Knowledge Base > Eric Wynkoop - Open Office Hours

Open Office Hours

Eric Wynkoop - Open Office Hours

This event was on Tuesday, November 29, 2022 at 11:00 am Pacific, 2:00 pm Eastern

Join Chef Eric Wynkoop in his virtual office as he welcomes all of your questions. This event was created for you and we encourage you to ask anything – from cooking techniques to co… Read More.



I am really interested in maintaining an SOS lifestyle. What herbs do you recommend that can lift the flavor as a salt replacement?

— Donita Andrews


This is an interesting question. And this is all about Flavor development and this is where skill development and also your expanding knowledge base will come into play to you know, inform sort of that path that you carve out with different preparations different dishes that you might enjoy making and so you ask about herbs and I'm going to expand that a bit to herbs and spices and then also include a nod toward your choice of cooking method. Okay, so, you know regarding herbs and spices. My my first response is to use more of them and I'll share a couple of suggestions for you to consider in terms of places to start in. The first is that you might look at a commercially available product like a missus dashes seasoning and Look at the ingredient list just to get an idea of what they're using and the variety just how much of these different ingredients that they're packing into a couple of shakes of their seasoning and you can start to mimic some of those ingredients at home. And you know, typically I recommend fresh herbs. Although if you want to add them early in the process and and expose him to a longer cooking period Then certainly a dry product would be fine. If you're reaching for dry herbs. I generally recommend the more sort of robust flavored herbs the hearty herbs like Rosemary and time and savory, for example, because the more delicate flavored herbs like cilantro and parsley lose most of their flavor through the drying process. And so I definitely recommend Using those herbs fresh and you know very often they will be added toward the end of the cooking process or just prior to service in order to preserve those volatile oils and more delicate Aromas. Okay, another suggestion that I want to share with you is to start to look at the Cuisines of the world. Okay, and look at different flavor combinations that characterize Regional Cuisines and start to practice with those combinations and you're going to find you know, these Regional profiles that appeal to you and then also you'll begin to better understand specifically what spices usually spices primarily and then secondarily herbs come together in a very nice way with other ingredients. Okay, and then it's gonna be practice and experimentation. Your part that will refine that ideal sort of combination for you based upon the dish that you might prepare. And another consideration is the cooking method. And the dry heat cooking methods, so sauteing and Grilling for example are going to import Browning and that Browning works on the sugars as well as the proteins that would be present in the foods and this could be for this could refer to the spices as well. If you caramelize or toast spices but that brings out Aroma and Aroma equals flavor. And so you're gonna bring this this depth of flavor. Sometimes we think of it as an additional layer of flavor. Sometimes we might refer to it as a full round flavor and all of that contributes to more satisfaction on the palate. And so somewhere in there I think is going to be you know, the combination of things that are going to help you with respect to herbs and Herbs and spices and then, you know also keep in mind other assigilance. No, you mentioned lemon juice considered lime juice. I mean lime is got acidity, but it also has a different accompanying flavor than lemon juice and then we can you know, talk about all the other members of the citrus fruit family as well as other acids and vinegars come to mind and again vinegars are gonna provide acidity to the food which lightens heavier foods and heavier flavors at lightens them on the palate. I have always described the the addition of acidity as you know, enticing the food to dance on your tongue to dance on your palate. So think about vinegar but also not just the acidity but the accompanying flavor because each vinegar is going to be a little bit different in that respect. And so think about what might pair best with your dish and then a couple of thoughts regarding vinegar is that Some have a sharper acidity than others on. The more delicate side is going to be rice vinegar. And so it's a very very common one. If you want just a sort of a smoother experience with rounded edges. Just a way to try to explain that, but so try out those different categories and ingredients, and then also think about your choice of cooking method and as again as those come together, I think you're going to find more enjoyable food. Thank you.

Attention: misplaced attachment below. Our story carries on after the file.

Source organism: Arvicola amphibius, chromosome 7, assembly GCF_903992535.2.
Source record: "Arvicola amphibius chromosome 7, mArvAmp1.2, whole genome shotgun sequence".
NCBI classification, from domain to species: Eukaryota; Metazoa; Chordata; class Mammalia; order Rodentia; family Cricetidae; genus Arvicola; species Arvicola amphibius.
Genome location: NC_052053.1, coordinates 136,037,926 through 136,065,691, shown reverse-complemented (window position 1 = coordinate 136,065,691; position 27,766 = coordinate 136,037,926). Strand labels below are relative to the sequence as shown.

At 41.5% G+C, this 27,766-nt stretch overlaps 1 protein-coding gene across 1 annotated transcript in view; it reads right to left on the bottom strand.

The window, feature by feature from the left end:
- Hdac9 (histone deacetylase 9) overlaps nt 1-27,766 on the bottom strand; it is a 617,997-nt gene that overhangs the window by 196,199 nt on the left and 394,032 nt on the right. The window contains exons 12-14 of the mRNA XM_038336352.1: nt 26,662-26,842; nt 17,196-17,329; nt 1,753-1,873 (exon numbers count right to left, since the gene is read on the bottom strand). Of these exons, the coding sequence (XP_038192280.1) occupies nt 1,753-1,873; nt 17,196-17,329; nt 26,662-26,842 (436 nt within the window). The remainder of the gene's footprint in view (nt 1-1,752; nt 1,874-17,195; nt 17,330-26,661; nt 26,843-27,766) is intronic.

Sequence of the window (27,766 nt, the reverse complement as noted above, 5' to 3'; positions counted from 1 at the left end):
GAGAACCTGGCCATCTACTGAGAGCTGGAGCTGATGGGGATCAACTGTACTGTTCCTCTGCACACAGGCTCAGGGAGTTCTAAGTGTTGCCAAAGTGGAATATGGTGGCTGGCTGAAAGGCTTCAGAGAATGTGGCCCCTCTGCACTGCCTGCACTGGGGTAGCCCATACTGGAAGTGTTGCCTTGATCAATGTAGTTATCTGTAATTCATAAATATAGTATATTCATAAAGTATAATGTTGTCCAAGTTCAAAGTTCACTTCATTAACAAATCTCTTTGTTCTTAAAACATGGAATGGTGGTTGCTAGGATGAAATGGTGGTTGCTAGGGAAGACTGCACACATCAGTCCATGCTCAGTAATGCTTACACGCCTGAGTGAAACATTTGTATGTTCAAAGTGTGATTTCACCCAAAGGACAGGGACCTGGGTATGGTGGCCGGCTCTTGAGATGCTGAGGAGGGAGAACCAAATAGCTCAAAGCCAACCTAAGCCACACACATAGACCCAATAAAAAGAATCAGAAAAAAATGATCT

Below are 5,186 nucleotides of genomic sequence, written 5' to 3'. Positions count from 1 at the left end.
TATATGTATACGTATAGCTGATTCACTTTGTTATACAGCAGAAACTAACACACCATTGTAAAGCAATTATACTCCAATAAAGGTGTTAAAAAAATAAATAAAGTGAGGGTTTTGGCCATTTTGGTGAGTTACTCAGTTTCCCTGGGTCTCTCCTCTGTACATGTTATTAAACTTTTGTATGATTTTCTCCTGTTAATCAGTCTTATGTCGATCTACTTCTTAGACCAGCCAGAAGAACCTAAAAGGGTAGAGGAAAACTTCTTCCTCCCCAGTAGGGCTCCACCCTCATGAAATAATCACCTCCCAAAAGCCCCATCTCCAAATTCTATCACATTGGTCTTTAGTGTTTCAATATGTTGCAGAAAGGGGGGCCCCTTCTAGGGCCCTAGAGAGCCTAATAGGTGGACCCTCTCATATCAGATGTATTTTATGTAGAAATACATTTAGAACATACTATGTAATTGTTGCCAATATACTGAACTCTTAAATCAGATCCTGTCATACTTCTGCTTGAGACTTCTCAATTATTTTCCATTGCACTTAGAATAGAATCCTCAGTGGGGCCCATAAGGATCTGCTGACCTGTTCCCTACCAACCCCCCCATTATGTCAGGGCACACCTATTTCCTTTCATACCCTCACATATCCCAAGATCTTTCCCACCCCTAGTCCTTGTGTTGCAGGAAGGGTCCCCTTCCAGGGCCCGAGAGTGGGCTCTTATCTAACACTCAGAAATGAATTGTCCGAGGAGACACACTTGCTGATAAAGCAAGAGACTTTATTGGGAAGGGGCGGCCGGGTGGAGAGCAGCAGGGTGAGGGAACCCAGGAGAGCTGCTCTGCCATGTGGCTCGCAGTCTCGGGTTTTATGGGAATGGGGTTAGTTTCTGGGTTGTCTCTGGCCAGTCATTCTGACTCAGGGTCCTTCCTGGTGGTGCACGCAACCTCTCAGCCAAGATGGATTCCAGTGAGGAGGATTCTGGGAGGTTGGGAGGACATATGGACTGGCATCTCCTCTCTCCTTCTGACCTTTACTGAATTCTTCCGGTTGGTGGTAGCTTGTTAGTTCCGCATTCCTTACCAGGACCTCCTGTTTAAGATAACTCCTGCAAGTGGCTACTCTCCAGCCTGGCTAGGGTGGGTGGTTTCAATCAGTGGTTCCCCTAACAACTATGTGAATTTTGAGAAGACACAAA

Eric Wynkoop

Eric Wynkoop

Director of Culinary Instruction